The Sunday, Sept. 30, edition of the New York Times featured two articles that should be cause for alarm.

"What Makes a Monk Mad" was about civil unrest in Myanmar, formerly Burma, led by Buddhist monks. This past summer, the monks led huge demonstrations in part because the government tried to suppress protests against high gas prices.

The second article, on the same page, was titled "Costly Fuel Is Never Far from a Match," and featured a photograph of a gas station in Tehran that was burned this summer by rioters. Again, the issue was high gas prices.

The Center of Our Lives

Both articles emphasized that oil and gasoline prices are causing unrest all over the world, even in oil-rich countries. Governments have had to choose between allowing prices to rise, as they did in Myanmar, or subsidize fuel costs to keep prices low, as in Iran.

It costs governments money to keep fuel prices low. Oil-rich Yemen, for instance, devotes 9 percent of its GDP to making sure its people don't riot when oil prices rise. But the problem with cheap, subsidized fuel is that it creates more demand, and thus costs the governments more money. Countries like Iran, Yemen, Colombia, and Nigeria could go broke if they keep providing cheap gas to keep people happy.

Fuel prices are at the center of our lives. They affect our ability to travel, stay warm, and feed ourselves. That's why governments the world over have done their best to dampen the effects of oil prices that have tripled over the past four years. As David Goldwyn, an assistant secretary of energy in the Clinton administration, said in one of the Times stories, "Some countries are hiding the realities of high fuel prices to keep political peace." If oil prices continue to rise, as I expect they will, there will be more events like the protesting monks in Myanmar and the match-throwers in Iran. It seems that world peace depends on cheap oil.

Life Isn't Fair

Meanwhile, the effects are also felt closer to home. I recently had a conversation with Gilbert, a loyal employee of my gym for more than 15 years. He's always well-groomed, punctual, and cheerful, even at five in the morning. After my workout, Gilbert came up to me and said, "Can I ask you a question?"

"Sure," I said. "What's on your mind?"

"How's the economy?" he asked cautiously. "You know a lot about money. What do you think is going to happen?"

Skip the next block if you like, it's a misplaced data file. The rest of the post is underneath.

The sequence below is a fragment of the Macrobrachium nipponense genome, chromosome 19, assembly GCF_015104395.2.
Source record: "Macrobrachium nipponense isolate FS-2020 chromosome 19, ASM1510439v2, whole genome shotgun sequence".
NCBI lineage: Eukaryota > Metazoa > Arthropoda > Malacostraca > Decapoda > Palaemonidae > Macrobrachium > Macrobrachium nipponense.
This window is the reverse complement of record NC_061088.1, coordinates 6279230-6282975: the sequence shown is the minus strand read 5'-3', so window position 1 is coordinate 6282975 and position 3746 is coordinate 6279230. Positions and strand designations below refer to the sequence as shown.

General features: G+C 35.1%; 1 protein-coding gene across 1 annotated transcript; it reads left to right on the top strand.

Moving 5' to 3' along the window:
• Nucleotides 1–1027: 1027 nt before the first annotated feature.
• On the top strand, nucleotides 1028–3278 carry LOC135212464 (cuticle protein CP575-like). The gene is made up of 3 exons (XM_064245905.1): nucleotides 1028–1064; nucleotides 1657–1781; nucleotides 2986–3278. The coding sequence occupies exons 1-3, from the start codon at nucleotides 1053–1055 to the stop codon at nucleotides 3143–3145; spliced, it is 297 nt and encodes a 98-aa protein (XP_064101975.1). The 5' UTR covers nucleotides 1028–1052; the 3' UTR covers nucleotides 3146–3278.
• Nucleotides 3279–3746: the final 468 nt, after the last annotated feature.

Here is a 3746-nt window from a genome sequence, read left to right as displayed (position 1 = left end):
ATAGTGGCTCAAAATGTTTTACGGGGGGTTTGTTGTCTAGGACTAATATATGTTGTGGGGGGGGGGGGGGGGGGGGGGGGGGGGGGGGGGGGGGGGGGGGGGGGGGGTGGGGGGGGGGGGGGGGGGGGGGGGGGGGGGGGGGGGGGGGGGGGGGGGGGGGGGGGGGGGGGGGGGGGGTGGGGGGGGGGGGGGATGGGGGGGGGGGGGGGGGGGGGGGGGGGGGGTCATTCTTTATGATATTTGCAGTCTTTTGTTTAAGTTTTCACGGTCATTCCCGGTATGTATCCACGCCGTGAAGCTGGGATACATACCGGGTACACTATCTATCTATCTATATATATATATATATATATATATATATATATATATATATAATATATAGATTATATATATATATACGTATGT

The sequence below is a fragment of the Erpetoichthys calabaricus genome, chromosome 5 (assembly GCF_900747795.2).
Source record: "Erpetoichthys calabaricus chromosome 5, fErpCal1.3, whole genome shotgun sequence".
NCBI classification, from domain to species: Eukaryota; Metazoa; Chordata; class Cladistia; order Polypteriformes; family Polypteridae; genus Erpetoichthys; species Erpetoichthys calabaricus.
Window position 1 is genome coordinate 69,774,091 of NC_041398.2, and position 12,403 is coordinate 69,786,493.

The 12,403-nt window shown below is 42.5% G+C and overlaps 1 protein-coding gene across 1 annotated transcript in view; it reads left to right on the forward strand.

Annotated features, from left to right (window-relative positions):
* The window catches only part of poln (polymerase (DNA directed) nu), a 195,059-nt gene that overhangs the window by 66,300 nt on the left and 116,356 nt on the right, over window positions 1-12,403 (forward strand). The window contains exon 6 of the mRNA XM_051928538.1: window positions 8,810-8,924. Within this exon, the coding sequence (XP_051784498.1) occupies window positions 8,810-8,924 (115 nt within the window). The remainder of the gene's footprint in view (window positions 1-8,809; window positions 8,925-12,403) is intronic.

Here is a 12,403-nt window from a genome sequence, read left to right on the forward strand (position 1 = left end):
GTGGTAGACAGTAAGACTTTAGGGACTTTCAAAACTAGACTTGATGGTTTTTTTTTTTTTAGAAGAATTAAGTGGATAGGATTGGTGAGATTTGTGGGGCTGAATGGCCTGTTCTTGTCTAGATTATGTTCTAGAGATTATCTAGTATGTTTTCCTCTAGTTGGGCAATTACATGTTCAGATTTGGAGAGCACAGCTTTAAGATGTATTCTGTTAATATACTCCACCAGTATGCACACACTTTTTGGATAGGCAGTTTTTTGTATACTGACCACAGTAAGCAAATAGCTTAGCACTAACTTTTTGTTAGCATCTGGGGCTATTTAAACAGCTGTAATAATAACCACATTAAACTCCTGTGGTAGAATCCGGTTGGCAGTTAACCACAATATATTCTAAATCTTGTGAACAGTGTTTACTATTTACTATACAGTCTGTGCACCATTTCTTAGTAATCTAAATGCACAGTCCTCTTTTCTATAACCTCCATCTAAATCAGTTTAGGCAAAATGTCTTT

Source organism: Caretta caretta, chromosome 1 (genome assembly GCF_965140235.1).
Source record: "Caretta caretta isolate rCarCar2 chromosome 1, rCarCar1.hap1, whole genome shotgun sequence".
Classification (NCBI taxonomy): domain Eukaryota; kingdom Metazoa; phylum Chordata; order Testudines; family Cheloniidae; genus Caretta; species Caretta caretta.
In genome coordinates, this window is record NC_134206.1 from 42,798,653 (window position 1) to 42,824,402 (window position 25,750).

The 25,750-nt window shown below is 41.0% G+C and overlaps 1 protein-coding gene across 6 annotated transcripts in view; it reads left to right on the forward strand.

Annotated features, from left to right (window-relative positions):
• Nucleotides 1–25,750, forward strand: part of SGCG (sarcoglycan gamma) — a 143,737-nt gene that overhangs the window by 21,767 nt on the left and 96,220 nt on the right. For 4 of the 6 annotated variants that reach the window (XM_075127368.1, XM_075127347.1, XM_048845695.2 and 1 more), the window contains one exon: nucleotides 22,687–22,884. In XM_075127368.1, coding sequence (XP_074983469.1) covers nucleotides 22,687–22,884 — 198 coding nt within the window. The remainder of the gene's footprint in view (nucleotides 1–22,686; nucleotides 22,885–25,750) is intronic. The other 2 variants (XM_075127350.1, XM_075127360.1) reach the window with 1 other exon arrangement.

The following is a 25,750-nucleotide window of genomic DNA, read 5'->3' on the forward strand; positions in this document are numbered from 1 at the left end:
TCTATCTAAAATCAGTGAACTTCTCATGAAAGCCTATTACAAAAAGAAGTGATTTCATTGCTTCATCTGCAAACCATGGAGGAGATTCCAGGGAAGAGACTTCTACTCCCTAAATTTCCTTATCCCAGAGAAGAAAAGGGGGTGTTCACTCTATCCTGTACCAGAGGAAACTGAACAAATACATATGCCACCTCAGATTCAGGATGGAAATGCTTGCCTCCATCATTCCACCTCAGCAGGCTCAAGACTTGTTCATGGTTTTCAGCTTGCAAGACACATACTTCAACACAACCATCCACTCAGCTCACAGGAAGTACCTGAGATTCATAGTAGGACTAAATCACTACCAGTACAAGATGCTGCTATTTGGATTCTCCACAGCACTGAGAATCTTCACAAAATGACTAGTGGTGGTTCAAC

"What do you think?" I replied. "How does the economy look to you?"

"I think it looks bad. The gym froze my wages a year ago. Two days ago, they asked us all to take a ten percent cut in pay. They say they have to cut our pay because the expenses to run this gym are going up. They say if they raise prices, members like you will go to another gym."

"And do you believe them?" I asked.

"Yes, I do," said Gilbert. "My wages are going down and I can see prices for gasoline and food going up. I think the economy is in bad shape. I'm using my savings to live. I'm very worried."

"I'm very worried, too," I said softly.

"So is everyone in financial trouble?" asked Gilbert.

"No," I replied. "The rich will get richer, even in a bad economy."

"How can that be?" Gilbert said. "We all live in the same country. How can the rich get richer while my family becomes poorer? Are you getting richer?"

I slowly nodded my head.

"That isn't fair," Gilbert said.

"I agree," I said. "It isn't fair."

All of us know people like Gilbert. He's in trouble, and so are the rest of us, regardless of how much money we have.

More Expensive to Live

That's depressing news, but are we headed for a depression?

I believe the world economy will continue to inflate, which means prices will keep going up. Whether we enter a depression or -- more likely -- a recession, there will probably be hyperinflation and life will become very difficult for the Gilberts of the world.

Not only will fuel costs continue to go up, so will food costs. As our dollar drops in value, countries like India and China import more food from the United States. This is bad news for Gilbert, although I've done very well investing in companies that produce and export food to the developing world.

The Turbulence Is Here

To make matters worse, the Iraq war is costing the United States $500,000 a minute. At the same time, President Bush vetoes health insurance coverage for the children of people like Gilbert. Something's very wrong with a nation that would rather spend money on war than take care of its children.

But life is about to become very expensive for all of us. Former Federal Reserve Bank chairman Alan Greenspan recently warned that an "age of turbulence" will begin around 2010 or 2011, when baby boomers begin to retire.

To me, if even the normally peaceful monks of the world are mad, the age of turbulence has already arrived.